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Republicans Prepare to Kill Jobs; Democrats Angle for Majority Leader

photo: inoneear via Flickr

photo: inoneear via Flickr

Brian Beutler reports that the Republicans are prepping to make sure no additional support for jobs gets passed next week.

Senate Democrats want to vote on the first installment of a jobs package as early as Monday, amping up the pressure on Republicans to get aboard. But for the moment, they’re not biting.

“We’ll have a vote on a jobs bill on Monday,” Senate Majority Leader Harry Reid said at a press conference today.

There’s just one wrinkle: According to the Senate’s top vote counter, there is currently no Republican support for the proposal Democrats are putting forth–and with Scott Brown to be seated today as the 41st Republican Senator, they’ll need at least one member of the minority to come aboard.

“You need two to tango. And you need Republicans for bipartisanship,” said Senate Majority Whip Dick Durbin (D-IL).

Now, there’s an interesting subplot to this.

Current Majority Leader (and very endangered incumbent) Harry Reid says no Republicans currently support the bill.

Majority Whip and second-most senior Democratic Senator Dick Durbin suggests there are no Republicans supporting the bill.

Meanwhile, Vice Chairman and third-most senior Democratic Senator Chuck Schumer has been working on a deal–at least for tax credits for businesses that create jobs–with Republican Orrin Hatch.

Sens. Chuck Schumer (D-N.Y.) and Orrin Hatch (R-Utah) released a plan Wednesday to give tax breaks to companies that add new workers, a proposal that is likely to become a key component of the jobs bill Senate Democratic leaders are hoping to unveil this week.President Obama has called for employers to receive a $5,000 tax credit for each new employee they hire, while other lawmakers have floated different proposals for a job tax credit. The Schumer-Hatch plan, which would allow companies to avoid paying Social Security taxes for the duration of 2010 on each unemployed worker they hire, appears to have the most momentum in the Senate.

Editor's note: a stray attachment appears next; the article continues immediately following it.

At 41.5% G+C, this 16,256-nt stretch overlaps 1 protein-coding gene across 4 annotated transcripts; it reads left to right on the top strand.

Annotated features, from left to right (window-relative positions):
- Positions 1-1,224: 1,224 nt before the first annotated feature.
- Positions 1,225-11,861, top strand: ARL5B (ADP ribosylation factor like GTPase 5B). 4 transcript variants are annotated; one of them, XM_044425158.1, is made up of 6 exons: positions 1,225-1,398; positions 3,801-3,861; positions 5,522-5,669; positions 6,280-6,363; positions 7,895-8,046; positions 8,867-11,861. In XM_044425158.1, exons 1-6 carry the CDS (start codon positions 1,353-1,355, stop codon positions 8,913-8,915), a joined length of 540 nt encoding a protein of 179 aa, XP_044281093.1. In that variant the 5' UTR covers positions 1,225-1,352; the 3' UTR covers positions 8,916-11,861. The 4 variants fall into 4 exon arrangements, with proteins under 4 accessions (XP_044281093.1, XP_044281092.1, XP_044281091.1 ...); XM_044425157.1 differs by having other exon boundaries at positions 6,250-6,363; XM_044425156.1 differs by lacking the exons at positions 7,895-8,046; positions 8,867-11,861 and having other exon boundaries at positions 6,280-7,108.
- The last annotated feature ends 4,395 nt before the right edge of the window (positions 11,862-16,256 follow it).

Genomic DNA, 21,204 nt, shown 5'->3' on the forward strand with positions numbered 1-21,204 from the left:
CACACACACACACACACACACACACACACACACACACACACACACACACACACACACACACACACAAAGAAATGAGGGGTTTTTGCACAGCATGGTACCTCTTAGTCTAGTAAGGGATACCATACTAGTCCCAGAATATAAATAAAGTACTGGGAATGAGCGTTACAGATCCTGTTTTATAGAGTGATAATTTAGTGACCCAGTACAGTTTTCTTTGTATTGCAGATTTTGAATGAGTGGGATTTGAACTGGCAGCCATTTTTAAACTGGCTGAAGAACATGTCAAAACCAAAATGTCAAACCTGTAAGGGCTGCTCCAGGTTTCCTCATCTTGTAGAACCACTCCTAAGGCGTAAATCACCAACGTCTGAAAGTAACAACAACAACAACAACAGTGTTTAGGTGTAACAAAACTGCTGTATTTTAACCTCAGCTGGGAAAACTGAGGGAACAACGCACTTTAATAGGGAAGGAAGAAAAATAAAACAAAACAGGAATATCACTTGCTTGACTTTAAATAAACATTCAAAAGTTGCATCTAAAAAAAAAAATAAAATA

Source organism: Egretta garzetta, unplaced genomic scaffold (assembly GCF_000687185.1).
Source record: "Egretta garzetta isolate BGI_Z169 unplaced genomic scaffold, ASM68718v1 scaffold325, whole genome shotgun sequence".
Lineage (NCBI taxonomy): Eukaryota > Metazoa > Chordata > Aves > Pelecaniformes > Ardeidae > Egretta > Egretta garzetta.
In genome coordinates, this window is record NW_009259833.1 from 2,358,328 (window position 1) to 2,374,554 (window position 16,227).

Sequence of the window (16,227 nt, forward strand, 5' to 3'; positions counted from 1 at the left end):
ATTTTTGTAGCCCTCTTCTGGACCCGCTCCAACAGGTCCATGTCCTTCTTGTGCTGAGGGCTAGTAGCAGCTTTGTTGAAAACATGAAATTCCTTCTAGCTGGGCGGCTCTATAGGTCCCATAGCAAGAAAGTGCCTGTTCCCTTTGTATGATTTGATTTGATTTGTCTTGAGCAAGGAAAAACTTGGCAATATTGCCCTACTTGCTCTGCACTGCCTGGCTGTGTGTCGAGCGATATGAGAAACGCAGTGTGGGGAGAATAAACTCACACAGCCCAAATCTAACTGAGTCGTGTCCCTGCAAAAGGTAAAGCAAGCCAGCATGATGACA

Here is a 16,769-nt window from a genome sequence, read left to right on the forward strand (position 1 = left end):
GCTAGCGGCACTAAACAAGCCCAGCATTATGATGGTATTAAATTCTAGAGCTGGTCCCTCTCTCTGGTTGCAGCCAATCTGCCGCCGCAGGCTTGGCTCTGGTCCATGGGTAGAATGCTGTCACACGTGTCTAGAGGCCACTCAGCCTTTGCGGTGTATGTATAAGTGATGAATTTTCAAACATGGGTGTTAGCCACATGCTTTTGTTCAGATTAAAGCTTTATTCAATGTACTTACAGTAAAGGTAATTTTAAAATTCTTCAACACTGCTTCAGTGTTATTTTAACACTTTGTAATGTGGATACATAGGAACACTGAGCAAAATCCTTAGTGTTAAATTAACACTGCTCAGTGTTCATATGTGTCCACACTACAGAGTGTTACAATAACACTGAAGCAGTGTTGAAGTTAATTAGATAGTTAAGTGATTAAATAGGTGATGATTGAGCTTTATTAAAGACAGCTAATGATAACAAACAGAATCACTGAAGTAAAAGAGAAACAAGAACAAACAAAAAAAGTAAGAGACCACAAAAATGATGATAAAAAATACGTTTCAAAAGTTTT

“Our payroll tax cut is a simple, cost-effective and bipartisan solution. It will help put more Americans to work right away,” Schumer said in a press release. Hatch added: “While Senator Schumer and I disagree on most issues, we’ve been able to come together on an affordable, effective and targeted proposal to get the American people back to work.”

Democratic leaders emphasize that they haven’t yet settled on an exact combination of items that will go in the Senate’s jobs package, but Senate Majority Leader Harry Reid (D-Nev.) suggested Wednesday that he was taking a close look at the Schumer-Hatch bill.

Mind you, the Schumer-Hatch deal only deals with one aspect of the deal, not with things like COBRA subsidy extension. And I’ve got concerns about any plan that defunds social security.

Nevertheless, it seems that the drama over whether Democrats will squabble themselves into irrelevance–and/or whether Republicans will sacrifice the interests of their constituents for partisan gain is playing out large on the jobs front.

Whatever is happening, it is preventing Americans from getting back to work.